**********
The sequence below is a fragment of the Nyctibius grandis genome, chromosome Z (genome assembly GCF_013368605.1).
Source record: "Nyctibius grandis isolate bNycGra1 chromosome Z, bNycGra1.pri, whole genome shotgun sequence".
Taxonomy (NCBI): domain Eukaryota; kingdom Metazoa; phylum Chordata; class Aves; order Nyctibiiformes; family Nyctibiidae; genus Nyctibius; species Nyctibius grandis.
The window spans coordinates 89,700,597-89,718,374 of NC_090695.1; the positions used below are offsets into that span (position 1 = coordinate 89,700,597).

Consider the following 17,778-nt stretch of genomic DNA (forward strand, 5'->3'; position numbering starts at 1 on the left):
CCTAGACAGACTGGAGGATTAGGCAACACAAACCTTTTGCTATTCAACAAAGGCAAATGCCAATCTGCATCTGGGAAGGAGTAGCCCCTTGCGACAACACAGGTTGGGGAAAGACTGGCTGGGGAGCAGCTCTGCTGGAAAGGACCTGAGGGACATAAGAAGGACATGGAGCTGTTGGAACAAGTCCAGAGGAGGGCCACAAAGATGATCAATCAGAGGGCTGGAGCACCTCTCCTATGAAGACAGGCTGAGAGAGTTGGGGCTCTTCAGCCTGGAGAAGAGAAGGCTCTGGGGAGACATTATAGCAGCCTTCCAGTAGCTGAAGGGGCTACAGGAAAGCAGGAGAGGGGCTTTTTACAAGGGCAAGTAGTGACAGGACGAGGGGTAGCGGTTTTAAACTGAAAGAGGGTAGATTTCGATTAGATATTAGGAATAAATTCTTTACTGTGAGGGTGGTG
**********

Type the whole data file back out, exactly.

The sequence below is a fragment of the Nyctibius grandis genome, chromosome Z (genome assembly GCF_013368605.1).
Source record: "Nyctibius grandis isolate bNycGra1 chromosome Z, bNycGra1.pri, whole genome shotgun sequence".
Taxonomy (NCBI): domain Eukaryota; kingdom Metazoa; phylum Chordata; class Aves; order Nyctibiiformes; family Nyctibiidae; genus Nyctibius; species Nyctibius grandis.
The window spans coordinates 89,700,597-89,718,374 of NC_090695.1; the positions used below are offsets into that span (position 1 = coordinate 89,700,597).

Consider the following 17,778-nt stretch of genomic DNA (forward strand, 5'->3'; position numbering starts at 1 on the left):
CCTAGACAGACTGGAGGATTAGGCAACACAAACCTTTTGCTATTCAACAAAGGCAAATGCCAATCTGCATCTGGGAAGGAGTAGCCCCTTGCGACAACACAGGTTGGGGAAAGACTGGCTGGGGAGCAGCTCTGCTGGAAAGGACCTGAGGGACATAAGAAGGACATGGAGCTGTTGGAACAAGTCCAGAGGAGGGCCACAAAGATGATCAATCAGAGGGCTGGAGCACCTCTCCTATGAAGACAGGCTGAGAGAGTTGGGGCTCTTCAGCCTGGAGAAGAGAAGGCTCTGGGGAGACATTATAGCAGCCTTCCAGTAGCTGAAGGGGCTACAGGAAAGCAGGAGAGGGGCTTTTTACAAGGGCAAGTAGTGACAGGACGAGGGGTAGCGGTTTTAAACTGAAAGAGGGTAGATTTCGATTAGATATTAGGAATAAATTCTTTACTGTGAGGGTGGTG